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: Sephora agrees to $1.2 million settlement in California’s first enforcement of data-privacy law

In the first public enforcement action of California’s landmark data-privacy law, the state’s attorney general on Wednesday announced a $1.2 million settlement with Sephora Inc.

The state accused Sephora, which is owned by LVMH SE

of failing to disclose to customers that it sells their personal information; failing to process users’ requests to opt out of having their personal information sold; and failing to act to correct its violations within 30 days, as currently allowed by the California Consumer Privacy Act.

In a news conference Wednesday, California Attorney General Rob Bonta said his office has been doing investigative sweeps of online retailers to check their compliance with the CCPA and had sent out more than 100 notices of violations. A “vast majority” of businesses changed their behavior to comply with the law once they received the notices, he said.

According to the complaint by Bonta’s office, “Sephora did not tell consumers that it sold their personal information; instead, Sephora did the opposite, telling California consumers on its website that ‘we do not sell personal information.’ “

“[Sephora’s] actions compared to others was egregious,” the attorney general said in the news conference. “This was an appropriate and fitting set of circumstances for them to face.”

Sephora does not admit guilt or liability for any of the allegations, according to the settlement. A spokeswoman for the company said Wednesday that “Sephora uses data strictly for Sephora experiences,” and that consumers have been able to opt out of a “personalized shopping experience” since November 2021. She added: “We have always cooperated fully with the OAG and Sephora’s practices are already in compliance with the CCPA.”

The CCPA is a first-in-the nation law that was passed in 2018 and went into effect in 2020. It gives Californians the right to know what information a business collects about them and shares; the right to delete personal information collected from them; the right to opt out of the sale of their personal information; and the right to not be discriminated against for exercising all the rights the CCPA gives them.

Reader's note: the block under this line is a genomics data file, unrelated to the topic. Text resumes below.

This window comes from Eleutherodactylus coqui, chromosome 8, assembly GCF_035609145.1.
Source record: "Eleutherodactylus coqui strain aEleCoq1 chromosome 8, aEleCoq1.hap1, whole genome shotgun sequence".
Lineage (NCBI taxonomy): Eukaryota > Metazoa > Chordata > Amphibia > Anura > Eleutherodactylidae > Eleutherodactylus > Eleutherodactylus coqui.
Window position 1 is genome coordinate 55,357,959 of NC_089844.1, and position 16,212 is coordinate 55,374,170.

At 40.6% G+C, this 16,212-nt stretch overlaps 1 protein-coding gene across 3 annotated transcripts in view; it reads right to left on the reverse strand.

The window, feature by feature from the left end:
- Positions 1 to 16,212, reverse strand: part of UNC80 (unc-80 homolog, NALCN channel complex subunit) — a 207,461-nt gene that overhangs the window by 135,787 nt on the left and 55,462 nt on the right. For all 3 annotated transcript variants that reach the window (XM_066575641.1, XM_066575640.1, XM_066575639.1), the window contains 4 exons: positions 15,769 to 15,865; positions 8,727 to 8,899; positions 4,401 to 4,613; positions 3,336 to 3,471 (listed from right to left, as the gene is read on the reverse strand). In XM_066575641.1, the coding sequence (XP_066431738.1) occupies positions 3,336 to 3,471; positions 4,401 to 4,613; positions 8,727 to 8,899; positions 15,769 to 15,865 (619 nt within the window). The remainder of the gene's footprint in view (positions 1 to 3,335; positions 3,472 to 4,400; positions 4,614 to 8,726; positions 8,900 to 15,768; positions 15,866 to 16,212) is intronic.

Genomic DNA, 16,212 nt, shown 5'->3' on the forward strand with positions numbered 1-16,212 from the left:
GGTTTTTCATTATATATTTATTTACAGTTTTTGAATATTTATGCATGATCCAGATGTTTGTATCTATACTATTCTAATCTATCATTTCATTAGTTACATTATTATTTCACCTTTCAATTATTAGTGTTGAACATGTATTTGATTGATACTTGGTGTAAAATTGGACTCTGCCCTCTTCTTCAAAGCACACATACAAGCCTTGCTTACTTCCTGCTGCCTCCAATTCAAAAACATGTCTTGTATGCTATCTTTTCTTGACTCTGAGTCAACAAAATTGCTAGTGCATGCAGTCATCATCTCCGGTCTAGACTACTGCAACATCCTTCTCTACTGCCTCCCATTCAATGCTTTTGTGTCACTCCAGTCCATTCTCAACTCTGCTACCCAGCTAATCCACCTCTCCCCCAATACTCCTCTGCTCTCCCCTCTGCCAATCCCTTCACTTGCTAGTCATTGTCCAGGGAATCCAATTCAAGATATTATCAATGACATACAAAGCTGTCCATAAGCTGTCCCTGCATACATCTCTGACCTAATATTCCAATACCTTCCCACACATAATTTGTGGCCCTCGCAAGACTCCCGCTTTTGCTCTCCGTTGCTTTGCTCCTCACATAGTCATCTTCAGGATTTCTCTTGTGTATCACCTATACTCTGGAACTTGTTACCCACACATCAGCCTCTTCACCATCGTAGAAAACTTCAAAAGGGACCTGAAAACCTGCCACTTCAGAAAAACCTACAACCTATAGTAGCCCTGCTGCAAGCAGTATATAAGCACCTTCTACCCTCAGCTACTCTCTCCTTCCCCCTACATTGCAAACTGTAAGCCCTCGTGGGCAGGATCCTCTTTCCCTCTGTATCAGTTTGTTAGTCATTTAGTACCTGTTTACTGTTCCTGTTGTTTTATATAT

Explainer: What California’s landmark privacy law does, what has changed and what it means for investors

Since the passage of the California privacy law, a few other states have passed similar laws and a federal bill is making its way through Congress. Last month, Bonta and other state attorneys general urged Congressional leaders to ensure any federal legislation does not pre-empt state laws.

See: The long-awaited U.S. data-privacy bill appears to be on track, again

Bonta said his office sent out a dozen more notices of violations Wednesday. He also warned that after the end of the year, businesses will lose their 30-day window to comply with the CCPA.

“Businesses will have to comply from the outset,” he said. “It is not a suggestion. It’s the law and must be complied with.”

Besides paying the settlement amount and correcting its behavior to comply with the law, the beauty-products company must also, within 180 days of the effective date of the judgment and for the next two years afterward, provide annual reports to the attorney general about its sale of personal information, how it is processing opt-out requests and more. The settlement is pending court approval.

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